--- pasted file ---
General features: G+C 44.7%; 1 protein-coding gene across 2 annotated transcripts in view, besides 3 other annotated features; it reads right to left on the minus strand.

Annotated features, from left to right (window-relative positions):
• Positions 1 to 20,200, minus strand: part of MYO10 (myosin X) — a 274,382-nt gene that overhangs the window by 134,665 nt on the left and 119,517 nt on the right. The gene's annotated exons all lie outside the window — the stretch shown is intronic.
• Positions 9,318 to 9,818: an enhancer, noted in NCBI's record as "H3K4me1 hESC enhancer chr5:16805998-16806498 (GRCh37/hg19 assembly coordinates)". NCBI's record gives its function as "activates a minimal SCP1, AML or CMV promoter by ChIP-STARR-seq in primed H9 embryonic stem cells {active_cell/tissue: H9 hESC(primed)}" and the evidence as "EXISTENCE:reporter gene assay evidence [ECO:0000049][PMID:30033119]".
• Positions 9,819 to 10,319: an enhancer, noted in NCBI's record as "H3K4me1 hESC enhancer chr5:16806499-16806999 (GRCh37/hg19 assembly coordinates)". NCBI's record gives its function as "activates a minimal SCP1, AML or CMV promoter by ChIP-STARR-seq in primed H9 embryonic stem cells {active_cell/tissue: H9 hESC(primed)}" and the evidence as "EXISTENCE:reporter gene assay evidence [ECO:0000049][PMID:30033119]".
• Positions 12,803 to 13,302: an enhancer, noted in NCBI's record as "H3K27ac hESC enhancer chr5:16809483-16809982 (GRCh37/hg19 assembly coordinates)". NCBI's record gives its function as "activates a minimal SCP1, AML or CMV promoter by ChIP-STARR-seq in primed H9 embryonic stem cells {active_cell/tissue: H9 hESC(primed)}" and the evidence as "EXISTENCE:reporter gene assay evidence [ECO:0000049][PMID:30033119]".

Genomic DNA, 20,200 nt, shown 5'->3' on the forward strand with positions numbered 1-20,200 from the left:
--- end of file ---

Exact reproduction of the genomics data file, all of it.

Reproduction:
General features: G+C 44.7%; 1 protein-coding gene across 2 annotated transcripts in view, besides 3 other annotated features; it reads right to left on the minus strand.

Annotated features, from left to right (window-relative positions):
• Positions 1 to 20,200, minus strand: part of MYO10 (myosin X) — a 274,382-nt gene that overhangs the window by 134,665 nt on the left and 119,517 nt on the right. The gene's annotated exons all lie outside the window — the stretch shown is intronic.
• Positions 9,318 to 9,818: an enhancer, noted in NCBI's record as "H3K4me1 hESC enhancer chr5:16805998-16806498 (GRCh37/hg19 assembly coordinates)". NCBI's record gives its function as "activates a minimal SCP1, AML or CMV promoter by ChIP-STARR-seq in primed H9 embryonic stem cells {active_cell/tissue: H9 hESC(primed)}" and the evidence as "EXISTENCE:reporter gene assay evidence [ECO:0000049][PMID:30033119]".
• Positions 9,819 to 10,319: an enhancer, noted in NCBI's record as "H3K4me1 hESC enhancer chr5:16806499-16806999 (GRCh37/hg19 assembly coordinates)". NCBI's record gives its function as "activates a minimal SCP1, AML or CMV promoter by ChIP-STARR-seq in primed H9 embryonic stem cells {active_cell/tissue: H9 hESC(primed)}" and the evidence as "EXISTENCE:reporter gene assay evidence [ECO:0000049][PMID:30033119]".
• Positions 12,803 to 13,302: an enhancer, noted in NCBI's record as "H3K27ac hESC enhancer chr5:16809483-16809982 (GRCh37/hg19 assembly coordinates)". NCBI's record gives its function as "activates a minimal SCP1, AML or CMV promoter by ChIP-STARR-seq in primed H9 embryonic stem cells {active_cell/tissue: H9 hESC(primed)}" and the evidence as "EXISTENCE:reporter gene assay evidence [ECO:0000049][PMID:30033119]".

Genomic DNA, 20,200 nt, shown 5'->3' on the forward strand with positions numbered 1-20,200 from the left: